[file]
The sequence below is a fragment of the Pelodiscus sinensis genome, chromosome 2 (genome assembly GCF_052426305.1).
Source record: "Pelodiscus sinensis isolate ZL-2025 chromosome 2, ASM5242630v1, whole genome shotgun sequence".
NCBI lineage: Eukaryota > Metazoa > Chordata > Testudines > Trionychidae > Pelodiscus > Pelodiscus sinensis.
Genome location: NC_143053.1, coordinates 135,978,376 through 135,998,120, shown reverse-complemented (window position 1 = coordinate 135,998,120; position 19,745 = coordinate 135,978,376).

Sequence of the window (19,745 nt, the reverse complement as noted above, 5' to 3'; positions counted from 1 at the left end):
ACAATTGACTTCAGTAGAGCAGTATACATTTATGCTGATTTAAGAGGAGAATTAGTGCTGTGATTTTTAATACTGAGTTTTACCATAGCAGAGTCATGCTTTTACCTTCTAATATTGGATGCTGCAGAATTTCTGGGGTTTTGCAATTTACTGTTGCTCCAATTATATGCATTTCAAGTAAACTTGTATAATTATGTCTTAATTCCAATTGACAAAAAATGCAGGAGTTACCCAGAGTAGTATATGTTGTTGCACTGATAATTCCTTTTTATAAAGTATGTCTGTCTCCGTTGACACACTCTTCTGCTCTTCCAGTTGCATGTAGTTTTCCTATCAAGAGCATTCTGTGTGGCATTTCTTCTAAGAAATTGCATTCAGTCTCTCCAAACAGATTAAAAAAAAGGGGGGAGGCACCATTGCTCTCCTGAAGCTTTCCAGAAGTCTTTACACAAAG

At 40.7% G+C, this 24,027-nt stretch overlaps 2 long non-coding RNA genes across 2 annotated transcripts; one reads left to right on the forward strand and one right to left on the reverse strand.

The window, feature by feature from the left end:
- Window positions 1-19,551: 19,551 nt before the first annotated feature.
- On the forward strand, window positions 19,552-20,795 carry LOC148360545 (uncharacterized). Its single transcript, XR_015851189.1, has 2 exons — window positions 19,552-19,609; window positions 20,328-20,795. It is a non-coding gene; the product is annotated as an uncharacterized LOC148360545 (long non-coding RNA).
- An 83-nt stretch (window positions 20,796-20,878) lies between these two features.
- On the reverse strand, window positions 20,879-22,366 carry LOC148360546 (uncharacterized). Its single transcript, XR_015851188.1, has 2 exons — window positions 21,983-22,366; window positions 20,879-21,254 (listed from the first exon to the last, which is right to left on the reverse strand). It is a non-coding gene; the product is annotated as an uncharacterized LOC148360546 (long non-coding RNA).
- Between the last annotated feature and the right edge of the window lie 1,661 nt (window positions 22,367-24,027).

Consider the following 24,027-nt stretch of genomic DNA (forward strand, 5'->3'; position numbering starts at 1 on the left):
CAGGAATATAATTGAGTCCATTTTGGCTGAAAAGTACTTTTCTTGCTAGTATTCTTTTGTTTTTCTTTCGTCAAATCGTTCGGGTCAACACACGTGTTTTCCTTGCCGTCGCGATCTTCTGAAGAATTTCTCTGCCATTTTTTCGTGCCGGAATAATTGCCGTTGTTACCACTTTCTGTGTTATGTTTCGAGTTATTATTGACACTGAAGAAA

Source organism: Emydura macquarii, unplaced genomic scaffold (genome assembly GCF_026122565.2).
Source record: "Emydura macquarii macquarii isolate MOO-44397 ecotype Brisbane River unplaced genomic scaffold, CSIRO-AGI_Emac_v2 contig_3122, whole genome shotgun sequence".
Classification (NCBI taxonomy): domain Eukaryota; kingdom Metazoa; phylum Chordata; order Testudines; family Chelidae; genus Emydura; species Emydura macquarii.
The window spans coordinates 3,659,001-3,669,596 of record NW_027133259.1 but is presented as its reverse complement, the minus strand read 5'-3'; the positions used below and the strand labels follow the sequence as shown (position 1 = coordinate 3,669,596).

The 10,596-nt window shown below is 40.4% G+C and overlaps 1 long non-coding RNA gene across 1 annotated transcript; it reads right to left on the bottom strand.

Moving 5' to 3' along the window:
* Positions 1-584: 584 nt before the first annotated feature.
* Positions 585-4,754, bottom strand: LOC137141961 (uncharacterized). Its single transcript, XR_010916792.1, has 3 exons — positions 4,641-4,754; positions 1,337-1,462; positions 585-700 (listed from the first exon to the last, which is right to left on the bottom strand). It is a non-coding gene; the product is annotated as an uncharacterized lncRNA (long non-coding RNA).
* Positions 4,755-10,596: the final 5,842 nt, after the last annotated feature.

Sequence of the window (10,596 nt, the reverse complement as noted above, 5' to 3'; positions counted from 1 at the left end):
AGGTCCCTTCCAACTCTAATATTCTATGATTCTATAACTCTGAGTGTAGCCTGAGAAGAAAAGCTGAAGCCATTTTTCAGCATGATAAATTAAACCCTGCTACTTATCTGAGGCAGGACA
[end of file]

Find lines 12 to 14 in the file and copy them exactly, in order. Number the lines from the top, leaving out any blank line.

- On the reverse strand, window positions 20,879-22,366 carry LOC148360546 (uncharacterized). Its single transcript, XR_015851188.1, has 2 exons — window positions 21,983-22,366; window positions 20,879-21,254 (listed from the first exon to the last, which is right to left on the reverse strand). It is a non-coding gene; the product is annotated as an uncharacterized LOC148360546 (long non-coding RNA).
- Between the last annotated feature and the right edge of the window lie 1,661 nt (window positions 22,367-24,027).

Consider the following 24,027-nt stretch of genomic DNA (forward strand, 5'->3'; position numbering starts at 1 on the left):